SHFabian 9 years 25 weeks ago
#2

One thing puzzles me: This generaton has stood against those pushed into poverty, and for immgrants. How will they stand with immigrants pushed into poverty? We're stuck wth reality -- not everyone can work, and there aren't jobs for all who need one. So, what should we do about those who fail to secure jobs? I know that middle classers like to say that immigrants "do the jobs that Americans refuse to take." Do they know that things have changed over the past 30 years, and a growing chunk of the population has no choice in the matter?

SHFabian's picture
SHFabian 9 years 25 weeks ago
#3

That's sounds reasonable. But then consider how ths generation has suppported mandatory, super-cheap workfare replacement labor (enabling US corporations to enjoy high profits while the rest of the country is sinking). Who do they think is being replaced by cheap labor?

DAnneMarc's picture
DAnneMarc 9 years 25 weeks ago
#4

SHFabian ~ I think the "powers that be" have no concern over who is being replaced by cheap labor any more than they care about the source of this cheap labor. Their goal is simply to increase the labor pool which decreases the cost of labor. They don't care at all about the hardships encountered on the families of the laborers. All they care about is the bottom line and potential to increase profits. That is what we are up against an industrial machine devoid of conscious.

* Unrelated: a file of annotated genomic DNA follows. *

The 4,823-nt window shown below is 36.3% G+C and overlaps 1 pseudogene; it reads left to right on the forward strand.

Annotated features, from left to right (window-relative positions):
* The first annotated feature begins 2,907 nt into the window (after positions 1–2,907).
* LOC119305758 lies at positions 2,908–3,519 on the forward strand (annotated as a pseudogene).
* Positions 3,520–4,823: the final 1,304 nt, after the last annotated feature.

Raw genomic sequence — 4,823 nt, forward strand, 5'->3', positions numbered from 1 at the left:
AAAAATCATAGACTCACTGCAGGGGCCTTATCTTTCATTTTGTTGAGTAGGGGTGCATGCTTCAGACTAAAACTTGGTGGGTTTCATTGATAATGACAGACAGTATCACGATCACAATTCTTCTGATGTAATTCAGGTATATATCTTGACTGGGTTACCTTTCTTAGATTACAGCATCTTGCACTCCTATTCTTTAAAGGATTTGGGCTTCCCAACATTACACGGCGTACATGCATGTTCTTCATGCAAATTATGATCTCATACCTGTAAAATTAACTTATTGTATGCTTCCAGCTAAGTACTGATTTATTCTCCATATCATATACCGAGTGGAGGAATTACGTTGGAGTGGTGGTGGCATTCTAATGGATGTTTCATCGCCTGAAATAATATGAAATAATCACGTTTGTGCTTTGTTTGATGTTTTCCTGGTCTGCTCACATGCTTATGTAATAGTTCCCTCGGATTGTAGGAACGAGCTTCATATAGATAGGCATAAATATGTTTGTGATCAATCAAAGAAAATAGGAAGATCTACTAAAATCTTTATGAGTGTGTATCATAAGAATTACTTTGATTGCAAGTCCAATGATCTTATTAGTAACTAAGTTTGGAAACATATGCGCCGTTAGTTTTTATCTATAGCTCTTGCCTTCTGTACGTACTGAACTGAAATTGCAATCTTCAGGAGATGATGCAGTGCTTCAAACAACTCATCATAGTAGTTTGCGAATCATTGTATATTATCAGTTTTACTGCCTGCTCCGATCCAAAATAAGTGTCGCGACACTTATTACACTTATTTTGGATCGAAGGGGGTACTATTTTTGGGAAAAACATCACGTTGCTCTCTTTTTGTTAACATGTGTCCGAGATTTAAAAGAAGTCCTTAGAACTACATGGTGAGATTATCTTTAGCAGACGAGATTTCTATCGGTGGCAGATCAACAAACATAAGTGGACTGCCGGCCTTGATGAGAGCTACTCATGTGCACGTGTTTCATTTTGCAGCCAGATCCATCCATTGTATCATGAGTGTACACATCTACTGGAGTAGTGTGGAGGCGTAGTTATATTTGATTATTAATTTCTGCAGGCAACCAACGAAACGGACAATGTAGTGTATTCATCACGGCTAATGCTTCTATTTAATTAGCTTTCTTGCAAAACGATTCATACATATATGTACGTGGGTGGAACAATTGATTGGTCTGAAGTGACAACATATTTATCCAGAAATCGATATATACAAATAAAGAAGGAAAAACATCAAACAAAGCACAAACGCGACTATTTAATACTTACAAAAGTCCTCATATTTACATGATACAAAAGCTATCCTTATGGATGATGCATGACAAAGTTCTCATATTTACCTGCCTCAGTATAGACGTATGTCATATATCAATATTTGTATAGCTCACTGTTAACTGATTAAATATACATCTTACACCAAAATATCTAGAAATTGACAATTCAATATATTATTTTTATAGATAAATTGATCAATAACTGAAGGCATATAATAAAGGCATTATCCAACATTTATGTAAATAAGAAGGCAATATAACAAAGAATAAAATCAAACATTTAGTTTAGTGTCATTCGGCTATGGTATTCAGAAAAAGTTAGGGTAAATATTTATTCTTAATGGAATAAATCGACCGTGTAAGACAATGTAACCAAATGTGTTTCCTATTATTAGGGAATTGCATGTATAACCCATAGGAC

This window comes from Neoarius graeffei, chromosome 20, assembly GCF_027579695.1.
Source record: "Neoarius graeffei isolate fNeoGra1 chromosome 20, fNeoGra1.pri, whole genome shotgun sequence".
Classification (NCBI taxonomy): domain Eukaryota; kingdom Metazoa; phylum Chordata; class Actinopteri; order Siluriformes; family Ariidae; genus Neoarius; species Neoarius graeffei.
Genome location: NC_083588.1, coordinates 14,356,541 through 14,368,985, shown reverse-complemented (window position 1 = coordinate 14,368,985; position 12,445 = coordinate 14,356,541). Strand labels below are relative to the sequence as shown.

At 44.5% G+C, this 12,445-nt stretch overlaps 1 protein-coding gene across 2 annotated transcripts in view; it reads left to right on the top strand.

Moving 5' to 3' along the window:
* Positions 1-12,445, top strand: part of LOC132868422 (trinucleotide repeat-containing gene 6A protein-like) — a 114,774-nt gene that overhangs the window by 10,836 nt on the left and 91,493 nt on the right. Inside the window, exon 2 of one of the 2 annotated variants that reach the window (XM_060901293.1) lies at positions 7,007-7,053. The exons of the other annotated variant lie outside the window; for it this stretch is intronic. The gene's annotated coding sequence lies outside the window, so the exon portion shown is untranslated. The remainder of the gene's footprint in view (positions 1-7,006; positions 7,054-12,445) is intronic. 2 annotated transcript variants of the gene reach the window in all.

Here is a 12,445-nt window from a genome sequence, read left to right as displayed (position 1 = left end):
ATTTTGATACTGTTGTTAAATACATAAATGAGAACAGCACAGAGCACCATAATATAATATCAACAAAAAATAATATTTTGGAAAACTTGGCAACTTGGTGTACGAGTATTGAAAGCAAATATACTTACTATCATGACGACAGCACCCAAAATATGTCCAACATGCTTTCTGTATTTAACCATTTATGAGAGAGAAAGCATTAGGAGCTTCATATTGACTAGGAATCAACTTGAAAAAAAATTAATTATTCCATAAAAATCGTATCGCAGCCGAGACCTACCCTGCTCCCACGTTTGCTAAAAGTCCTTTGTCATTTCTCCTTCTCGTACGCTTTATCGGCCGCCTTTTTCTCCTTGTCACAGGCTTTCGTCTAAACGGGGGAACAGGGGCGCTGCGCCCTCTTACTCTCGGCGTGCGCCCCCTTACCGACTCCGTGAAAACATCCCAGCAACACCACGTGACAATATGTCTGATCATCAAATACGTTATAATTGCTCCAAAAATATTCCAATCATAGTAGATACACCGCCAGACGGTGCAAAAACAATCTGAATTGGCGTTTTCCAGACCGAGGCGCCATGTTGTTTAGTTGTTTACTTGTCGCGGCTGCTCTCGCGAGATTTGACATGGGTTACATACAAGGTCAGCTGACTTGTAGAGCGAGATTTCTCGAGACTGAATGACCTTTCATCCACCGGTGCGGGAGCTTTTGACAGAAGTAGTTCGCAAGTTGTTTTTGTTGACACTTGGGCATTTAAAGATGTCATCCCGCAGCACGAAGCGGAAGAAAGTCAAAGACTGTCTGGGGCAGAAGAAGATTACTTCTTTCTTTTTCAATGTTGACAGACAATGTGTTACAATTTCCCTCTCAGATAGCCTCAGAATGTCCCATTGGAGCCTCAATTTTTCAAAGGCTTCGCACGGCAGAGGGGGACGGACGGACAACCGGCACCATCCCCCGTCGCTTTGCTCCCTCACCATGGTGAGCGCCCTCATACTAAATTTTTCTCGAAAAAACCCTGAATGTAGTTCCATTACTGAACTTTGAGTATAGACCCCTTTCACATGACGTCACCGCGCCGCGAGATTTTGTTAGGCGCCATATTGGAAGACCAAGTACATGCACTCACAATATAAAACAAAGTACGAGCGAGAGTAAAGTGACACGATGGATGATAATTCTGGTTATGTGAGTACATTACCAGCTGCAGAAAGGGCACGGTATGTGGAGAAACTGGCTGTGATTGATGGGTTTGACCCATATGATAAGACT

BMetcalfe's picture
BMetcalfe 9 years 25 weeks ago
#5

Apparently these members of Congress think the people - the "dreamers" - upon whom we have spent taxpayer dollars to raise, keep healthy, and educate, aren't nearly as deserving as are the refugees of the Syrian War whom are being considered for Asylum, as we write. It makes far more sense to me (but who am I? Ah... just a lowly taxpayer who contributes to all their salaries.) for us to give the Dreamers and their families, along with the undocumented military people and their families, AMNESTY and a path to real Citizenship, than it does to let the State Department offer Asylum to a lot of people who fled Syria... people who, after coming here, will eventually have children who grow up to become Jihadists and try to kill Americans because we didn't intervene and help the rebels win, in the first place. Perhaps our poison-pill GOPs should reconsider their choices of people to allow into America. These Dreamers and military undocumented people are on OUR side, and they speak our language, have a value system in tune with America, and have no ties to Allah. They WANT to stay here, whereas the Syrian refugees would rather go home to their own country than be shuttled thousands of miles away to a hostile America who will never trust them, after the Boston bombings. Is Congress listening? Nah, didn't think so.

historywriter's picture
historywriter 9 years 25 weeks ago
#6

Keeping immigrants "illegal" allows companies to hire these people at the lowest possible wages and with no benefits. They hire them anyway. The workers can't complain because they are illegal people -- undocumented -- and can't risk speaking up or trying to get higher wages and benefits.

Another corporate plot.

Kend's picture
Kend 9 years 25 weeks ago
#7